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Chase would be a reasonable and seasonable diversion. As far as I can learn, Paper Chasing was never before seen in France, and I propose to give the readers of The Cheltonian a short description of how we astonished the natives in that way.
The meet was · Les Caraducs’; 12 o'clock, sharp: the hares, the Messrs. T-.-d, two good ones to go in any country: the hounds, a scratch pack, all sizes and ages, some who knew their work well, and some who knew nothing about it, but all eager for the sport, and in number about sixteen. The costumes were as various as the wearers—colours of all kinds and descriptions, and some quite indescribable. All I need say is that in no part of the run were the Cheltenham colours last. Ten minutes law to the hares, and then with a cheery cry from the starter all are off. Down a steep bank, for the most part covered with short scrub and furze, rush the little pack, each one striving to be first at the first jump. This, though not of very formidable dimensions (being a wet ditch of from twelve to fifteen feet), was anything but pleasant to get into, as some found to their cost, for though full of water it was certainly not Eau de Cologne. This passed, a slight check occurs, as no scent was dropped for some little way, but after a cast to right and left, the cry is . Hark forward again!' Through a hovel and up a stiff bank brings us to a more level country, and away we go at a good pace, which, after a little, teaches some the meaning of *Bellows to mend.' For some miles, now, the country continues much the same, the fences are small and for the most part dry, affording very little water jumping, but the ground is everywhere undulating and excellent for the kind of sport, as nowhere can a distant view be obtained, so that the pack may be close on the hounds without seeing theru.
The incidents of the run were, with one exception, pretty much the usual ones, thorns and scratches and various rents in various parts of garments, some of which were more amusing to the spectators than comfortable to the sufferers. The exception was rather remarkable, and was this :-On descending a little glen, we suddenly came upon a large party of washerwomen hammering away at their clothes, which is the mode of washing in this part of the world. As we rushed past they all with one accord began to scream in the most frightful way: some were reported to have gone off in hysterics, and others to have fainted, but this I cannot vouch for. The pace was much too good for any to stop to make enquiries, but we afterwards understood that the poor women mistook us for escaped lunatics! What rendered this mistake more reasonable was that this took place in the immediate vicinity of a lunatic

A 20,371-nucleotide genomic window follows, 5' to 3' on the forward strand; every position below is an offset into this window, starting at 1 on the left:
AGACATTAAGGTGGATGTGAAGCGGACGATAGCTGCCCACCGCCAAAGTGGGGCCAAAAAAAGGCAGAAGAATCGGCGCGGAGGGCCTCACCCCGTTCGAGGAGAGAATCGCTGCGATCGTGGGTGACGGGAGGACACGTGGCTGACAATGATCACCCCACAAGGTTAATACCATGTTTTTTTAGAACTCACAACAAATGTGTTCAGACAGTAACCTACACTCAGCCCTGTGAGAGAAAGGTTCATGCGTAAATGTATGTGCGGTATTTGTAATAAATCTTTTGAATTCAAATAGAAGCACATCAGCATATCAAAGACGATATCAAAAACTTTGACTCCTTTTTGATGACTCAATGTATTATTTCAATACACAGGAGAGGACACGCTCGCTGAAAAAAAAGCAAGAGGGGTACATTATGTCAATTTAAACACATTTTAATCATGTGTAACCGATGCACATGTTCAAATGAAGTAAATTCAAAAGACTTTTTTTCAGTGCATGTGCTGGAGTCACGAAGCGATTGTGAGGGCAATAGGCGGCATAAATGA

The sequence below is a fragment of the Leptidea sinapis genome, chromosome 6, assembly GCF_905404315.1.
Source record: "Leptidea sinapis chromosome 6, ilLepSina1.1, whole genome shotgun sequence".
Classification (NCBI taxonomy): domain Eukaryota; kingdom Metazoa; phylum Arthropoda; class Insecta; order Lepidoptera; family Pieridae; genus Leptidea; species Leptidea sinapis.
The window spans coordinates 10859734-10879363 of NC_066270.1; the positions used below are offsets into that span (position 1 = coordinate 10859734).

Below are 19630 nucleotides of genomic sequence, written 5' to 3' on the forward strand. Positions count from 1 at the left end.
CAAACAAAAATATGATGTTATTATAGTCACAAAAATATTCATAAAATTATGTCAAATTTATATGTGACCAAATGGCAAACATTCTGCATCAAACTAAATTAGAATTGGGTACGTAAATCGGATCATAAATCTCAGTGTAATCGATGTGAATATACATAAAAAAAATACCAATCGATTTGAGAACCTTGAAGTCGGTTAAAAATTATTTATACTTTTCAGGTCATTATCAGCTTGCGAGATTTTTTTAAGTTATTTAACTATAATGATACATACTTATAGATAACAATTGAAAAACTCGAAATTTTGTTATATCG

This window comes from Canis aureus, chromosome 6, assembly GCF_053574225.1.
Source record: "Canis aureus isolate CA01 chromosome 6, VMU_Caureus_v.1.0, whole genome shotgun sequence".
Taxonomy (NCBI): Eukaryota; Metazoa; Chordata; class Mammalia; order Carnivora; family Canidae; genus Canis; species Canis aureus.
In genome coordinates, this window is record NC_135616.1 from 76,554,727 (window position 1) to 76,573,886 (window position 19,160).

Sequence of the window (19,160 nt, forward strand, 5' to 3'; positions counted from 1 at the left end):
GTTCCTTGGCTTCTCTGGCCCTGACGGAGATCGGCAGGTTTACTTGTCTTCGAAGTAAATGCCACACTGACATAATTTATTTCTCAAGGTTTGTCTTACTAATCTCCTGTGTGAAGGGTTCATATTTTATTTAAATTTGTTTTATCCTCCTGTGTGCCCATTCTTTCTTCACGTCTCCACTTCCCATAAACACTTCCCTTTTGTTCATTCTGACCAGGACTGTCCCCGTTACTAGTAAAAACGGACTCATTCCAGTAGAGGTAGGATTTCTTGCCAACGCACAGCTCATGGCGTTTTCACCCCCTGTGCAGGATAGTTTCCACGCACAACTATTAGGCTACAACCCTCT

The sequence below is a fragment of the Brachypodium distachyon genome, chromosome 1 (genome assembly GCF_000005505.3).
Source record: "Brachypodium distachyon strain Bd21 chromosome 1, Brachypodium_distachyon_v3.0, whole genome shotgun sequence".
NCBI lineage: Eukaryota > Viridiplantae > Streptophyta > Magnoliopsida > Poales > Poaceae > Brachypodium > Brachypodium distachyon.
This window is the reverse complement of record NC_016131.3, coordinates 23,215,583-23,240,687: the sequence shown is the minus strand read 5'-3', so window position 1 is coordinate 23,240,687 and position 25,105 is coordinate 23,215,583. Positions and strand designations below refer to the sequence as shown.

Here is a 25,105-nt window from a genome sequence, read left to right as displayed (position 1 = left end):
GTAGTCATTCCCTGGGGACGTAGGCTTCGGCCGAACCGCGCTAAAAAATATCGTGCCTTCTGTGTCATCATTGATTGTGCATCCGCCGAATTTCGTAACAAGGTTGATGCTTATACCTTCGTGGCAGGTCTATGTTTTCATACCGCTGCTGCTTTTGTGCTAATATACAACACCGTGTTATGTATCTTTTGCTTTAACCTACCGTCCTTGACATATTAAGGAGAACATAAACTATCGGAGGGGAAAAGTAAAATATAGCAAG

asylum (one of the largest in France, containing above 800 patients, and kept by the Bons Fréres, and called the Bas-Joine). On future occasions the case was understood, and being known as only mad Englishmen, not mad Frenchmen, we were deemed harmless. Well, all things must come to an end, and so did the Dinau paper chase. After a run of one hour and twenty-five minutes, we find the hares arrived a few minutes before us at the place whence we started, viz., ' Les Caraducs. There we resume our more sober garments, having previously refreshed ourselves with much needed ablutions of cold water, and afterwards with bread and cheese and beer, which was duly appreciated. Then all home, after a pleasant day, which will be not soon forgotten by one of those whom the French women thought as mad as
A MARCH HARE. March 17th, 1869.
UT a few months since we had to record the early death of
C. E. Temple : India has again proved fatal to an old Cheltonian, whose name is familiar to all in the school, though eight years have passed since he left us. On the 6th of March, G. M. Kennedy died at Secunderabad from the effects of a sunstroke, and from exposure while on a iger-hunting expedition. There are few Cheltonians, either old or present, who have not heard of “Tom' Kennedy: to hear him named was but to hear him praised. A more thorough English school-boy has never gone forth from any school to fight life's battle. He was one whom we were proud to call an old Cheltonian. In his friendship he was all truth and sincerity, as the writer of these few lines can testify; for he never knew a truer friend. Death alone has been able to dissolve the bond of affection, which time and distance did but strengthen. His open, frank disposition, rendered him a great favourite with masters and his school-fellows alike. Genial and warm as the summer sun, he instilled life and vigour into everything which he undertook. For three years he was in the Eleven, and on many occasions did valuable service. In Football he was no less distinguished than in Cricket. He was the first good Racquet player we ever turned out, and has frequently held his own among first-class amateurs. In the
Athletic Sports of 1860 he won the Ladies' Prize, the first year of its institution, showing that he was not to be beaten when he undertook anything. In the summer of 1861 he passed into Woolwich, and from thence into the artillery. In England and India alike he gained the affection and esteem of all with whom he came in contact. To old Cheltonians we need say nothing : many of them have lost a friend whom they can never replace. To present Cheltonians we would say-Emulate the deeds of G. M. Kennedy, active and eager in all sports of the playground, while in no way forgetting his duties in the school. Cheltenham College has lost one of her truest and best sons. May the friendship begun here at school be renewed with increased fervour and purity in the eternity which is drawing nearer and nearer to each one of us. May the deaths of our friends be as warnings to remind us how soon our own call may come, and may it find us ready.